When I was approached by Sol Miguel-Prendes and the Executive Committee to take over as editor of La corónica, I was excited, but it took a while to decide whether or not I would have the time and support to take on such an important job. It happens that 2012 was a busy year for me, with several new opportunities to serve the profession, some of which I accepted, others I turned down, but I always knew that this one would be the most rewarding. I am deeply honored to be working with all the scholars and educators who contribute their research, their time and their expertise to making La corónica the premier, international journal of Hispanomedieval studies in North America. I want to express my sincere gratitude to the members of the Executive Committee for giving me the opportunity to serve.
Thanks to George Greenia, who invited Sol to move La corónica to Wake Forest University, it is now a tradition that the new editor travel, much like a pilgrim, to collect our back issues and archives. Driving in mid September from Columbus to Winston-Salem across the rugged Appalachian Mountains of West Virginia, and finally gathering all those boxes from Sol’s office, felt like a ritual journey at times, with a few exceptions; it was full of all the hospitality a traveler hopes for, but had none of the hardships pilgrims come to expect. During my visit, I received some much needed reassurance that this was a manageable task, and it is all the more so because of Sol’s steady hand and diligence during her tenure as editor-in-chief. Under Sol’s professional eye, and with the help of our last production editor, Cornelia Barr, La corónica continued to grow in visibility and production value, while maintaining the highest standards of excellence. The present issue, which will be an important reference work for scholars working on religious thought and practices in late medieval and early modern Spain, is as much the result of Sol’s and Cynthia Robinson’s vision as it is the product of my own modest efforts to get the volume to press.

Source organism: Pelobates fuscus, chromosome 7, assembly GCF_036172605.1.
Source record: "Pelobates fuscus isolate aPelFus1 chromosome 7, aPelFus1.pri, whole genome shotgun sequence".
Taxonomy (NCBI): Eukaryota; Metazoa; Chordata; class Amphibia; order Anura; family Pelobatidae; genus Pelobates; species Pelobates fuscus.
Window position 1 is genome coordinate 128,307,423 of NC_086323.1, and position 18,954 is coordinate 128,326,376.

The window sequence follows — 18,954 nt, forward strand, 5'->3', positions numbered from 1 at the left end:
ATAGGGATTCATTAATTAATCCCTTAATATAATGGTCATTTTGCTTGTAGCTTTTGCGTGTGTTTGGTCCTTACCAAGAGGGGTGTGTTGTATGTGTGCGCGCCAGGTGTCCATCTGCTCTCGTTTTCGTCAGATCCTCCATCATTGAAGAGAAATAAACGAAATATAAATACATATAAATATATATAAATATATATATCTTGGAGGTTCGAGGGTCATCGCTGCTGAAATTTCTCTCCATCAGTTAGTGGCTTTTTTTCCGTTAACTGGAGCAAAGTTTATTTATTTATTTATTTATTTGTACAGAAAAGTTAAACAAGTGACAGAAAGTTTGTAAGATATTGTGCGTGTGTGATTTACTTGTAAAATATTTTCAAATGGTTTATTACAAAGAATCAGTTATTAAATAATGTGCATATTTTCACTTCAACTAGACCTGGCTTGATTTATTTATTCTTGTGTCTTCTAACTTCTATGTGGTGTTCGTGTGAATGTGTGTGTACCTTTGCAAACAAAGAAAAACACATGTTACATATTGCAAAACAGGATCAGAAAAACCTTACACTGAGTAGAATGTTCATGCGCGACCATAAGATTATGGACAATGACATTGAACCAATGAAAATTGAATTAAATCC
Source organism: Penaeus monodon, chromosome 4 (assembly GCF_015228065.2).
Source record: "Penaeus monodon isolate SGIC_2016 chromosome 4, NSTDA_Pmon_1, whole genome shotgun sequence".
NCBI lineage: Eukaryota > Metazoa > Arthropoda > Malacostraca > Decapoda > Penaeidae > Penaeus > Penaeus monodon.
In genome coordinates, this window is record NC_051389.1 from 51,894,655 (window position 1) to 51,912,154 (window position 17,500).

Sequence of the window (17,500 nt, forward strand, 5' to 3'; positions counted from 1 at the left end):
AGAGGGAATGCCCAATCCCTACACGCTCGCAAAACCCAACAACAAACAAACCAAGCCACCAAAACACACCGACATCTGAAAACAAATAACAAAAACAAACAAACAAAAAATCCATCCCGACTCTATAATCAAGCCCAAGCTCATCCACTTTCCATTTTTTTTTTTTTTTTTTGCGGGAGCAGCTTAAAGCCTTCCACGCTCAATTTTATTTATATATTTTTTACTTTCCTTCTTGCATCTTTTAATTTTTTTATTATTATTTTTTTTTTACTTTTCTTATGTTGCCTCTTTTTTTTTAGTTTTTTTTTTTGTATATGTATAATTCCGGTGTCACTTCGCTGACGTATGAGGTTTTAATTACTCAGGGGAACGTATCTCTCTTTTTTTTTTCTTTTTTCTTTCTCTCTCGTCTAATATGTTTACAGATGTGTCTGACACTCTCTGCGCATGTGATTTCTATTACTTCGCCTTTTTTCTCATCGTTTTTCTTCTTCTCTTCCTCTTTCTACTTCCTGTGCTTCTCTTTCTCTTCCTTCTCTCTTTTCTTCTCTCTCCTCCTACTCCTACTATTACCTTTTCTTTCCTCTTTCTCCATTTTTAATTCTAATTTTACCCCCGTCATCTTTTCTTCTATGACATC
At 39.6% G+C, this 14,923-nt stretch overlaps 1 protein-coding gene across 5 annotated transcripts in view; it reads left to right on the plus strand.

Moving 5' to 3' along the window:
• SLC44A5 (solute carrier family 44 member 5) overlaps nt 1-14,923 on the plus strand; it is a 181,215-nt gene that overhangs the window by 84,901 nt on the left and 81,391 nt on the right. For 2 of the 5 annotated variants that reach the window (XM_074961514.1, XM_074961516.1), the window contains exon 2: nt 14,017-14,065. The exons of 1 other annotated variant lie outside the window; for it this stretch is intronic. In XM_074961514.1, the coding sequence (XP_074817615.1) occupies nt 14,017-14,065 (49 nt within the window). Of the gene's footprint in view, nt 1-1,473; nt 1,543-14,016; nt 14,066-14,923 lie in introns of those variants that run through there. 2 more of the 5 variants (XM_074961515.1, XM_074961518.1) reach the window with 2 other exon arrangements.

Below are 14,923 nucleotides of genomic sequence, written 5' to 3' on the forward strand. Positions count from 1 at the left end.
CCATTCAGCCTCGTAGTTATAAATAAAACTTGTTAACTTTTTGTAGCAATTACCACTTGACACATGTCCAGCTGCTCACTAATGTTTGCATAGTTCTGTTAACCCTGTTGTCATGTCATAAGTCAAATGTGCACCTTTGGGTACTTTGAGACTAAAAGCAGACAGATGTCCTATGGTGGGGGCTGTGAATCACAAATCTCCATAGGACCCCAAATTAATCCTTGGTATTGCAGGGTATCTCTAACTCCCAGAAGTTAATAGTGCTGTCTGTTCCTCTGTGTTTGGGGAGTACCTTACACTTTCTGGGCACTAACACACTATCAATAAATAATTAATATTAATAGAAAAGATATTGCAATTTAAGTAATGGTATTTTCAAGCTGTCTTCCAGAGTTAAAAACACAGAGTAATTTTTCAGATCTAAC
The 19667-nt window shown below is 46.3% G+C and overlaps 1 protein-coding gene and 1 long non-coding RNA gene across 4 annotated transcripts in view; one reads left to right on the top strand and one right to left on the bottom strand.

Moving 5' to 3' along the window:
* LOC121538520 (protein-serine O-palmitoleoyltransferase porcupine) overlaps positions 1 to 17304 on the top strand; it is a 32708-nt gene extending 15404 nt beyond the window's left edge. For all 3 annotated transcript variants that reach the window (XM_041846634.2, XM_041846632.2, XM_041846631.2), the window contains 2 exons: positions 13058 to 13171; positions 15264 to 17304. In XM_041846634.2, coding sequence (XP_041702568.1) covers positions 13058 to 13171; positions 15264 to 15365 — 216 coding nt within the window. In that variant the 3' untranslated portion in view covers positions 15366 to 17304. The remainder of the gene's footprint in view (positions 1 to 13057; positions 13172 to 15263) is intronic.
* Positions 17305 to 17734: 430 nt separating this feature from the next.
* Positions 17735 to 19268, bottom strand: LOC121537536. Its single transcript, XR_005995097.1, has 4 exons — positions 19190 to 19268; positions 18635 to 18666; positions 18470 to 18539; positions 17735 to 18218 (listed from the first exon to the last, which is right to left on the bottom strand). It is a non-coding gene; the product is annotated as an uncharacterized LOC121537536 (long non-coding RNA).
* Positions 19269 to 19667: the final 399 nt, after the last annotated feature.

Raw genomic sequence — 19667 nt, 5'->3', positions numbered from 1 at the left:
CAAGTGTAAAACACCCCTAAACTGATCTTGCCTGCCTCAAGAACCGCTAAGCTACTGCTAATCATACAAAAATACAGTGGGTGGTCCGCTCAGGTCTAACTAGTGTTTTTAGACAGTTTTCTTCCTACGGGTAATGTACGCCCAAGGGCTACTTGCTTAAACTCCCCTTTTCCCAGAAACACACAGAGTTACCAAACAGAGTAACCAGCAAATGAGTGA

We all owe a debt of gratitude to Sol for five years of exemplary service to our profession. One of her many accomplishments as editor-in-chief was bringing La corónica to ProjectMuse (http://muse.jhu.edu/journals/la_coronica/), [End Page 1] where our readers can find this issue with color images and links to websites, along with back issues beginning with vol. 29. In her last “From the Editor” (vol. 40.2), Sol also pointed to new challenges for the humanities in general, and for La corónica specifically with regard to present and emerging technologies, but I am confident that new collaborations with groups like ProjectMuse, and our own work at establishing an on-line presence will position us to not only meet those challenges, but lead the way forward. Medievalists have embraced new technologies in the past, and I have no doubt that we will continue to apply our experience and expertise in innovate ways well into the future. I know I can count on your support, and I encourage you to share your own thoughts on these challenges with me, either directly, or through our La corónica website blog (http://www.lacoronica.org).
The job at hand is still daunting, but I am comforted by the fact that I can rely on an experienced editorial staff. I want to thank Isidro J. Rivera, Emily Francomano, Mark Johnston, and Francisco Gago-Jover for making my transition as smooth as possible, and for taking care of so much of the work that too often goes unnoticed, especially with a journal as multifaceted and active as La corónica. As you all know, we do not only publish the highest quality scholarship on the languages, literatures and cultures of Iberia. As a publication of the MLA Division of Medieval Hispanic Languages, Literatures and Cultures, we organize panels and events at the International Congress on Medieval Studies at Kalamazoo, and at the MLA Annual Convention. We also award distinguished...